Employers have responded to workers changed workplace benefits needs by rethinking benefits policies, plan design and offerings, according to a new report.
Because of the COVID-19 pandemic and resultant tight labor market employers are competing for talent by re-examining their workplace benefits the “NFP 2022 Benefits Trend Report” finds. Among employers, 45% say that their primary strategic obstacle in human resources is being challenged by rapid growth and/or higher turnover within their organizations, the report explains.
“In the wake of the pandemic, a tight labor market and shifting employee priorities, the workforce has changed dramatically–and so have their needs,” said Kim Bell, executive vice president and head of health and benefits, at NFP, in a release. “It is more important than ever for employers to get benefits right, and those who respond with policies and offerings that promote mental health, access to quality health care and life-work integration will be the talent leaders of tomorrow.”
Among employers, top options to increase employee satisfaction focus on additional benefit choices and customization, (37%) and improved communication, (33%). This is highlighted by most employers incorporating a so-called benefits “re-set” to assist employees’ mental well-being and flexibility, the report finds.
In the last 18 months to one year, 65% of employers surveyed have incorporated alternative work schedules and three-in-four plan to make the change permanent.
“It’s time to embrace the home as a key part of the workplace,” said Deb Smolensky, senior vice president, global practice leader for well-being and engagement, in the report. “Employers have to focus their well-being strategies on the home environment and daily life challenges.”
The report also finds that two-thirds of employers have adjusted their paid time off and leave policies to assist with workers mental health, 51% provide online mental health resources, 35% provide health coaching, 29% offer in-office mental health resources and 22% invest in peer support groups.
“Nearly every component of employee well-being—mental, physical, financial, social, career—has suffered over the past two years, prompting employees to rethink their jobs and benefits priorities,” added Smolensky, in a release. “While employees want fulfilling work experiences, they want their lives—not their work—to come first. The goal is no longer work-life balance, its life-work integration.”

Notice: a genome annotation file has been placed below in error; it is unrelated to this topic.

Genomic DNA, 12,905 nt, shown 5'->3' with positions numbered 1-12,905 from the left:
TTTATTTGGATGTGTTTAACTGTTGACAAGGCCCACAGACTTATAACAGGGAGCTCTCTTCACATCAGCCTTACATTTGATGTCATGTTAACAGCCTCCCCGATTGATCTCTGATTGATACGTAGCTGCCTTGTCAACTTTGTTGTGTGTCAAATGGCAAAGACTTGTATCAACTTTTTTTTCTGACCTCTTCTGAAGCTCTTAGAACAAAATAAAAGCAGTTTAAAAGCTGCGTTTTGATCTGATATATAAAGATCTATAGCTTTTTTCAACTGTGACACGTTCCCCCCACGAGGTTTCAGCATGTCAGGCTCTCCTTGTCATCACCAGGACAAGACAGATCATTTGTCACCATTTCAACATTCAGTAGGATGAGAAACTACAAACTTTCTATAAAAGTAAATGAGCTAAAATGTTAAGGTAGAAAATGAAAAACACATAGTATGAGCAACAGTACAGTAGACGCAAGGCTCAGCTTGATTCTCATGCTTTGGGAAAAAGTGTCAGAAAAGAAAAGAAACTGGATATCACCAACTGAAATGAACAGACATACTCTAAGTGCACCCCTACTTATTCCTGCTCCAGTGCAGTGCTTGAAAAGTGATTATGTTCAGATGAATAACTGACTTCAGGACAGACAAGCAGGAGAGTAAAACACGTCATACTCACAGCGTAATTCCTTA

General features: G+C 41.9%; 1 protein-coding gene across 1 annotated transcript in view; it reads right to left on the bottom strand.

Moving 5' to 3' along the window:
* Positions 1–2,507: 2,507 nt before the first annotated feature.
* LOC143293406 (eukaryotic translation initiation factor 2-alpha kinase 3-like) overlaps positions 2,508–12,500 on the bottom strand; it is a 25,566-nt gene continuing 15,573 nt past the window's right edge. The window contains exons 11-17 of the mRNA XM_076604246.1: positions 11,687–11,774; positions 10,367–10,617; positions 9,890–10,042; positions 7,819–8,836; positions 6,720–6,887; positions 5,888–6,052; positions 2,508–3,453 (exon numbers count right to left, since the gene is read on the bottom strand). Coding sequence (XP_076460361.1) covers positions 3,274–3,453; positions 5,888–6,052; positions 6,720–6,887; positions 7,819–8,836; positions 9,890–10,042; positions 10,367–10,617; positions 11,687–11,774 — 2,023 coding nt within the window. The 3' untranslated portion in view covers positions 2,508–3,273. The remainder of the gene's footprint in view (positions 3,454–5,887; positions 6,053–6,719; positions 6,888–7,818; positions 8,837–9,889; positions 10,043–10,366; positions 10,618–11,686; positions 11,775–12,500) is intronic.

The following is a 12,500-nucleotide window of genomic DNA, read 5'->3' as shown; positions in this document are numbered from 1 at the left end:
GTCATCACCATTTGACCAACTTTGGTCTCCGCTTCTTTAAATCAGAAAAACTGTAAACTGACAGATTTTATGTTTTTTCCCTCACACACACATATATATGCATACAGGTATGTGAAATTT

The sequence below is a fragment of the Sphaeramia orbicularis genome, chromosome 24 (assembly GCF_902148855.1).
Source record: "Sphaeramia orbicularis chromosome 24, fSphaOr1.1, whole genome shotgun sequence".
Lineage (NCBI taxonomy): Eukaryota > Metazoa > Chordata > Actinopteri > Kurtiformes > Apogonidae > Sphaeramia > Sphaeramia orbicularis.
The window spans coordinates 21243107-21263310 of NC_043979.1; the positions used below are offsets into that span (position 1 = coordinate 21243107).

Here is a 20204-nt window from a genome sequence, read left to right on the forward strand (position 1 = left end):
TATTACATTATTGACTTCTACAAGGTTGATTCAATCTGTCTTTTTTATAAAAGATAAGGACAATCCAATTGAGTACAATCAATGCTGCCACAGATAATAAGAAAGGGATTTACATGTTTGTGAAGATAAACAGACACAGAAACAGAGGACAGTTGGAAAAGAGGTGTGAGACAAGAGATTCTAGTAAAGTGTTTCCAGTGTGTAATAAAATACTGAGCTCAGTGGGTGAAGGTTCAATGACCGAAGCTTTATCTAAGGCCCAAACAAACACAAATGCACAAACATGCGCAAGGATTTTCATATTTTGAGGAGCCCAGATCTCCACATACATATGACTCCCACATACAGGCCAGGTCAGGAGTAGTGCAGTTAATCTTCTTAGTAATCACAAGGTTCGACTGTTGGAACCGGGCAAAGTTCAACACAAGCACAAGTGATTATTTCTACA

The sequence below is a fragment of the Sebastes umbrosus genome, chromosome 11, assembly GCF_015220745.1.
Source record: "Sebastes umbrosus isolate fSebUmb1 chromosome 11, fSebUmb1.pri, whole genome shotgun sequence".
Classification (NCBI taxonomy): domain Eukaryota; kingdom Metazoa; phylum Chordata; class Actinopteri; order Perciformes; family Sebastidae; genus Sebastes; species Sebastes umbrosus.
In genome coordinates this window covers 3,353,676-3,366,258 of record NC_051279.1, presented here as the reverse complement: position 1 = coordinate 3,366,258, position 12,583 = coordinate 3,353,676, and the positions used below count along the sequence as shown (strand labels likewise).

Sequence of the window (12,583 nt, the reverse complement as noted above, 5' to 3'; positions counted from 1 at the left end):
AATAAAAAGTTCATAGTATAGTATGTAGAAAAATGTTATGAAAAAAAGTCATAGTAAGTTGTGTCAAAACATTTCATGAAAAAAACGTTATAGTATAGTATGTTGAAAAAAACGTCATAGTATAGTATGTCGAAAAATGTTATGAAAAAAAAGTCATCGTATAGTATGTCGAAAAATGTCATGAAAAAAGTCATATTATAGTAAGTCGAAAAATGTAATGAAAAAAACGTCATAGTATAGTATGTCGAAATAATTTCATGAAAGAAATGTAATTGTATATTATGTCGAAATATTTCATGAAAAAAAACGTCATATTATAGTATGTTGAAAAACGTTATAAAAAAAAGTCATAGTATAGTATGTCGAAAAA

According to data from Voya that is cited in the report, 70% of workers are more likely to work for an employer offering employee-paid voluntary benefits.
Data from MetLife cited in the report shows that workers and employers don’t consider which benefits are essential in the same way. The NFP report shows 2021 MetLife data found that 44% of employees say critical illness insurance is a must and 29% of employers offer it; 38% of employees view hospital indemnity as a must, despite only of 22% employers that offer it and while 32% of employees consider homeowners’ insurance a must 22% offer it.
For employers and workers, health care expenses—during a workers’ career and into retirement—are an increasing concern, the report finds. According to the 2022 annual estimate from Fidelity Investments, health care in retirement will cost an average of $315,000.
With U.S. health expenditures expected to increase by 47% by 2028, two-thirds of employers want to implement a benefits program that can contain costs, according to the NFP report. For employers inclined to make a change, 22% are extremely willing, 40% are very willing, 28% moderately willing and 8% are slightly willing to implement a program alteration to limit costs, the report finds.
The report also showed that among employees 64% view financial benefits as within the top five offerings to assist workers with financial concerns but 37% of employers are planning “to invest more in such benefits after COVID-19,” the report states.
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